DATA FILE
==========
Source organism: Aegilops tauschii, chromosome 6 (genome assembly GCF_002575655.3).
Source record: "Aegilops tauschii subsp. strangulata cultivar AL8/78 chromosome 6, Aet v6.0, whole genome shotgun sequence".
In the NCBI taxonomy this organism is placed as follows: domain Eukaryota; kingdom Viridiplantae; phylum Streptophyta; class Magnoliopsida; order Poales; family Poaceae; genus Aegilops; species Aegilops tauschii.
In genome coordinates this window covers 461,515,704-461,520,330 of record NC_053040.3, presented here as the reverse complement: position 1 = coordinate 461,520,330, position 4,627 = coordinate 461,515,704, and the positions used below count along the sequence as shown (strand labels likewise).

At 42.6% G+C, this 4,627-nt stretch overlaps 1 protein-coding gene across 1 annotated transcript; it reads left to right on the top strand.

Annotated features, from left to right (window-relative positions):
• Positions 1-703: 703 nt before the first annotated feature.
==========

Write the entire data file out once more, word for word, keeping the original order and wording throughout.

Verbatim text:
Source organism: Aegilops tauschii, chromosome 6 (genome assembly GCF_002575655.3).
Source record: "Aegilops tauschii subsp. strangulata cultivar AL8/78 chromosome 6, Aet v6.0, whole genome shotgun sequence".
In the NCBI taxonomy this organism is placed as follows: domain Eukaryota; kingdom Viridiplantae; phylum Streptophyta; class Magnoliopsida; order Poales; family Poaceae; genus Aegilops; species Aegilops tauschii.
In genome coordinates this window covers 461,515,704-461,520,330 of record NC_053040.3, presented here as the reverse complement: position 1 = coordinate 461,520,330, position 4,627 = coordinate 461,515,704, and the positions used below count along the sequence as shown (strand labels likewise).

At 42.6% G+C, this 4,627-nt stretch overlaps 1 protein-coding gene across 1 annotated transcript; it reads left to right on the top strand.

Annotated features, from left to right (window-relative positions):
• Positions 1-703: 703 nt before the first annotated feature.